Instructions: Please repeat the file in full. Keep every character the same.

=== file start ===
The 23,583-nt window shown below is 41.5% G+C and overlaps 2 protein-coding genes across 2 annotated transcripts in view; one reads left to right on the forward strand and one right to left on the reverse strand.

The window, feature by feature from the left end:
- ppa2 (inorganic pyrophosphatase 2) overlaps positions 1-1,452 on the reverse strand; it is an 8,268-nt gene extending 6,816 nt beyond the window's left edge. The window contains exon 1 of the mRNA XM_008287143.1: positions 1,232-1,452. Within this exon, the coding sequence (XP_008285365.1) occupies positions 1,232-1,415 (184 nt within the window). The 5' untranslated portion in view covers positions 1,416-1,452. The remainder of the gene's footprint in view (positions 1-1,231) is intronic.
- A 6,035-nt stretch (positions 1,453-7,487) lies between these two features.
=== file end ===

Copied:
The 23,583-nt window shown below is 41.5% G+C and overlaps 2 protein-coding genes across 2 annotated transcripts in view; one reads left to right on the forward strand and one right to left on the reverse strand.

The window, feature by feature from the left end:
- ppa2 (inorganic pyrophosphatase 2) overlaps positions 1-1,452 on the reverse strand; it is an 8,268-nt gene extending 6,816 nt beyond the window's left edge. The window contains exon 1 of the mRNA XM_008287143.1: positions 1,232-1,452. Within this exon, the coding sequence (XP_008285365.1) occupies positions 1,232-1,415 (184 nt within the window). The 5' untranslated portion in view covers positions 1,416-1,452. The remainder of the gene's footprint in view (positions 1-1,231) is intronic.
- A 6,035-nt stretch (positions 1,453-7,487) lies between these two features.